The tendency in reading the Psalms is to hunt down devotional thoughts. The impact of this approach on our reading of the Psalter is to create an unintentional canon within a canon. Why, for instance, if we treat the Psalms as a devotional self-help collection should we read psalms in which there is no neat winding up where God comes to the rescue? And best not to touch the psalms which measure devotion to God in the desire to commit infanticide.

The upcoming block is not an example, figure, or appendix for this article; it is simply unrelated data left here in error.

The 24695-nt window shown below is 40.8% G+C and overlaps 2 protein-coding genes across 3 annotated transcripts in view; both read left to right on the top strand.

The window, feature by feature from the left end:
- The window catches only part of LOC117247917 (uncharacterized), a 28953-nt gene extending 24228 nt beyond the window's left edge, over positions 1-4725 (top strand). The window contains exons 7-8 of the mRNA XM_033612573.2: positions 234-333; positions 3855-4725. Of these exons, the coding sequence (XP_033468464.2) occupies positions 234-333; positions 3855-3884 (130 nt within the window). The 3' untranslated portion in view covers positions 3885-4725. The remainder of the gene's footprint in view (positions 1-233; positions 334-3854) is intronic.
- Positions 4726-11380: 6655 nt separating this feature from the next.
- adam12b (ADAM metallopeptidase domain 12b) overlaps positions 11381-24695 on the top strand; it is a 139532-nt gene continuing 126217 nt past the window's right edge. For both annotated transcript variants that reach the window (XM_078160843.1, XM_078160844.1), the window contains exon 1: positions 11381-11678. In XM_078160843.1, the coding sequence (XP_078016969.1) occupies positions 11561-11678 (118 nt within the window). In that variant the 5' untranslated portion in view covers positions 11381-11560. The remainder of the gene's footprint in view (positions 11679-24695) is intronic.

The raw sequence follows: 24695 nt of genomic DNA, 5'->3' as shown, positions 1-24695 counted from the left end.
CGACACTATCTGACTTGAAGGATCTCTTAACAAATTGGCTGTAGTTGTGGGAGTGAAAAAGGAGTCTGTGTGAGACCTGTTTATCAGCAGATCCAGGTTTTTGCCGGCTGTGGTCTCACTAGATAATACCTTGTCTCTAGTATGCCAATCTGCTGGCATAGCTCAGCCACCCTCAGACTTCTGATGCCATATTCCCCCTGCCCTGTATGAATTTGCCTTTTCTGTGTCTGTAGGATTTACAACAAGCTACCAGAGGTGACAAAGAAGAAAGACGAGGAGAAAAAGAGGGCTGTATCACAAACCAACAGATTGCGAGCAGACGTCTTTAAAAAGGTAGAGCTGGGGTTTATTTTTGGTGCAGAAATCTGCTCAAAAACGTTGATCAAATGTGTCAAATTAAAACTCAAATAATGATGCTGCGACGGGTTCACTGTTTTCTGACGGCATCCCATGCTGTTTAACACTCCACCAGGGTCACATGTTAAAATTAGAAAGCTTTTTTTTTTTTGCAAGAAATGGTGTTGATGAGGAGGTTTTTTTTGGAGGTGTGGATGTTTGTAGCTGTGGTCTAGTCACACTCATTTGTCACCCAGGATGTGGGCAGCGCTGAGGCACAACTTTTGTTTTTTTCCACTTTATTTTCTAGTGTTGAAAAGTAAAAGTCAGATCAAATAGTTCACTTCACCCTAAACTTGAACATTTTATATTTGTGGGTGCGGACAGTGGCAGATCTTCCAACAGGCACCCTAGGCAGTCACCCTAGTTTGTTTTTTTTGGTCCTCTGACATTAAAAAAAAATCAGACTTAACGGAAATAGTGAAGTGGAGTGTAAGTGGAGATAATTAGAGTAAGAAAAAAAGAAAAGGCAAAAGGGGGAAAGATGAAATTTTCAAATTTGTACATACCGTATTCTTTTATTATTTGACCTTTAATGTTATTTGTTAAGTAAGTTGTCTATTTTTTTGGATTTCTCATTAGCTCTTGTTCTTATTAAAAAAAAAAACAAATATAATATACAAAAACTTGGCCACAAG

Preachers are guilty here too. Why did the writer of Psalm 139 have to spoil such a wonderful psalm by including verses 19-22? (go read them). The result: these verses are excised from the preacher’s content as if they didn’t exist.
Taking recent work by scholars like Brueggemann and others who are reading the Psalter as a coherent narrative, I tried to engage with the text of the selected psalms as part of the story of a life.
Psalms 1, 2, 50, 73
Entering onto the journey of life
The God in whose presence we walk
The life we carry
Learning to sing
Learning to walk